Glory Be, by Augusta Scattergood, revolves around a young girl just turning 12 years old, living in Hanging Moss, Mississippi. She comes smack up against the issue of segregation, and it rocks every part of her world.
Gloriana June Hemphill is turning twelve on July 4, 1964. Every summer before she has spent the summer swimming in the city pool, playing with her best friend Frankie Cletus Smith, and doing things with her family (Jesslyn, sister; Reverend Hemphill, father; and Emma, cook and confidant). Glory is anticipating her birthday complete with fireworks; however, events and relationships are different this summer. The beloved pool closes under false pretenses, Jesslyn ignores her, a new girl from up North comes to town, Frankie reacts to this new friend by implicating her in a crime, and new people arrive in town who call themselves Freedom Workers.
This novel goes directly to the issues it is addressing. By chapter two you know that segregation and equality are going to be the central issues, but seeing it through Gloriana’s eyes gives the reader a new insight. Gloriana has never really thought about separate swimming pools for blacks and whites until hers is closed. She has never really thought about a separate drinking fountain for blacks and whites until Laura, the girl from the North, uses the white fountain to give a little colored girl a drink. To Laura, both fountains worked, so what was the difference; to Glory, it shocked her because separate fountains had always been the rule and now Laura has broken the rule. Glory never really thought about the “why” of those rules. Not only does she think about the rules; she takes action to change them.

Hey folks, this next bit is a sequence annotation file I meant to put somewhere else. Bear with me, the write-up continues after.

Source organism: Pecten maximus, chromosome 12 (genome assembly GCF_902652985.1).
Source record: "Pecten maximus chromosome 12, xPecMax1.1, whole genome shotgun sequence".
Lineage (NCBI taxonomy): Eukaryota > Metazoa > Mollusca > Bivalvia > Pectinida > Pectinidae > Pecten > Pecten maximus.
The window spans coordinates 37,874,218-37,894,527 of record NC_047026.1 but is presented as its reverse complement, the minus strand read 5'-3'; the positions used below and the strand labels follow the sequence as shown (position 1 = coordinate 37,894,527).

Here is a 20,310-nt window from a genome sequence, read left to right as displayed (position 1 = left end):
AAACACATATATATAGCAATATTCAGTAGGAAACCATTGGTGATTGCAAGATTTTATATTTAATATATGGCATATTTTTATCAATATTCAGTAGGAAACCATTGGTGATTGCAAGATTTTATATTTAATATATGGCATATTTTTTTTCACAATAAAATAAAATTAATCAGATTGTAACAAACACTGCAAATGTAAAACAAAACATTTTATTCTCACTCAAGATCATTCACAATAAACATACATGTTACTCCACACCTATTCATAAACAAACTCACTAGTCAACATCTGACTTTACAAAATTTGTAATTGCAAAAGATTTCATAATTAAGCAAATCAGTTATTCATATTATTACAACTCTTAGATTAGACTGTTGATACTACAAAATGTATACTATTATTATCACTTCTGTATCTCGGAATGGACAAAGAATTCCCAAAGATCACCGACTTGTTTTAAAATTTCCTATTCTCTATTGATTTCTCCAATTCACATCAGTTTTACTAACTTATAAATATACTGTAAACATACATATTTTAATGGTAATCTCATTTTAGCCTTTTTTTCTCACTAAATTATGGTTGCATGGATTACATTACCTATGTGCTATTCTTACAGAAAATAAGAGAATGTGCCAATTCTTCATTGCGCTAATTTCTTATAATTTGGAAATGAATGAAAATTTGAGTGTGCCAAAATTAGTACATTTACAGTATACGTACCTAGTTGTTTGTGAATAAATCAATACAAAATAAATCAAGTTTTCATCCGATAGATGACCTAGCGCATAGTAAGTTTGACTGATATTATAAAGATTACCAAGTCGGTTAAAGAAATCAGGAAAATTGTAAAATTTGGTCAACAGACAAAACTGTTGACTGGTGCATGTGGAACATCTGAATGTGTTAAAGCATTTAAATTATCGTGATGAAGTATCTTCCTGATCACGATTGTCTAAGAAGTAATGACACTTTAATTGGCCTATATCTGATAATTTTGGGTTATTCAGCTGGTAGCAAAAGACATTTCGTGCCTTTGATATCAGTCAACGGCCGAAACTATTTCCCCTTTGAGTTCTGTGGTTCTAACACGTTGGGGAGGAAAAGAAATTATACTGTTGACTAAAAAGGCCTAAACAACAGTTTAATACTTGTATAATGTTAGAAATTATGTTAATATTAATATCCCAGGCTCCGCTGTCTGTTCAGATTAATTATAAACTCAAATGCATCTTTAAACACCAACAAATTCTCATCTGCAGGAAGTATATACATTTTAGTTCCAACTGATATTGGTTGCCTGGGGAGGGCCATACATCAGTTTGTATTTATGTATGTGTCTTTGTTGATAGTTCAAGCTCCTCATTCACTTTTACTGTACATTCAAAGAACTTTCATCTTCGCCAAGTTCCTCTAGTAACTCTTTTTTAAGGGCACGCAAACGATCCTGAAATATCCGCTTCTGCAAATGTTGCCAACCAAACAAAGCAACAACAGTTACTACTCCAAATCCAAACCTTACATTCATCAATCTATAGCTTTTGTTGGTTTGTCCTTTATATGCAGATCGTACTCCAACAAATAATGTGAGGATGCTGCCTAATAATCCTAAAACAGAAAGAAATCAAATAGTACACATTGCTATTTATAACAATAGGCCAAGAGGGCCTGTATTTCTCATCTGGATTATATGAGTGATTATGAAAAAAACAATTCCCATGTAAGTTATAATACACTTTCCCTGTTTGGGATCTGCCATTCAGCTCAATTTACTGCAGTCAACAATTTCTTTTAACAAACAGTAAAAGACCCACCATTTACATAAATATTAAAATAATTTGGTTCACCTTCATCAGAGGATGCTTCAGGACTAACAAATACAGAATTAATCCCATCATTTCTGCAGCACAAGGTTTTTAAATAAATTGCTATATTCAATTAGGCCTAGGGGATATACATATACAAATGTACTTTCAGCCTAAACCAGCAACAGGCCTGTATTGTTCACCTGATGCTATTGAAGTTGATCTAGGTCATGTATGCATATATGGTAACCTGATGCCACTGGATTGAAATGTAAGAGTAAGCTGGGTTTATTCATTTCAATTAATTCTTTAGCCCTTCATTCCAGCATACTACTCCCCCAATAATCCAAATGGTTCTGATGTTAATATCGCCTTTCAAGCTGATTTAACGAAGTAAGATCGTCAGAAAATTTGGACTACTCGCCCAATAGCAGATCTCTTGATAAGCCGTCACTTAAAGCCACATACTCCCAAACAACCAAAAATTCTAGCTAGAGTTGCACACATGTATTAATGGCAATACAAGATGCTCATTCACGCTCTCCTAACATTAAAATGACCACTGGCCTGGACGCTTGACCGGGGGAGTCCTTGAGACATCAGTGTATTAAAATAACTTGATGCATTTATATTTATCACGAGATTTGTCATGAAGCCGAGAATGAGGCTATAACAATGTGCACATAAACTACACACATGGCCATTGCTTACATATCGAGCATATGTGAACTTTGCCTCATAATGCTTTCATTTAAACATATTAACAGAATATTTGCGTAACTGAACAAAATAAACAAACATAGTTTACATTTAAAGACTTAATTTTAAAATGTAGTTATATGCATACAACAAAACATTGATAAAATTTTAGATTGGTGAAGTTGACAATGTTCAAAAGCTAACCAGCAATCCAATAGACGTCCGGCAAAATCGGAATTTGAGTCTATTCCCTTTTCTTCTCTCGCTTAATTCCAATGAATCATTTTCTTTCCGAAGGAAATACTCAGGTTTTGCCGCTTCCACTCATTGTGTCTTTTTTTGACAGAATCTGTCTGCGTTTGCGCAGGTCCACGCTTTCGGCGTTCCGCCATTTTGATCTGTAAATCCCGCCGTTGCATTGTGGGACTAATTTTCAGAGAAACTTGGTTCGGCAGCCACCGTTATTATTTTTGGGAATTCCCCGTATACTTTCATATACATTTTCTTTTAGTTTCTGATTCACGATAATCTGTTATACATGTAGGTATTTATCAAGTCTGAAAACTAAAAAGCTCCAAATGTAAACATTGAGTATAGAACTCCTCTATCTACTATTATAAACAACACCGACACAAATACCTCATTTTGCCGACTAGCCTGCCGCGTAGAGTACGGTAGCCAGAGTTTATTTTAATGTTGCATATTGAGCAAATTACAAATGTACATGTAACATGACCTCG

Ms. Scattergood has created a novel that feels Southern– with heat, doodlebugs, and long afternoons–which certainly reflects the author’s background. She was born in Mississippi, and as a girl she experienced conflicts over civil rights firsthand. She understands children, probably because she was a camp counselor, and a lifeguard and a school librarian. Not surprisingly, there is a memorable character in Glory Be who just happens to be a librarian.
This is a good historical novel for exploring civil rights, friendship, and sibling relationships through the experiences of a child. It especially speaks to girls. You can see how the race issue affects people and their motives. There are tense moments, but always at the center is how Glory changes during that memorable summer.
Violence/Gore: A character is beaten by a gang of individuals; one character is confronted by another angry character but no physical contact.
Mature Subject Matter:
Social Conflicts: race, civil rights.
Alcohol / Drug Use: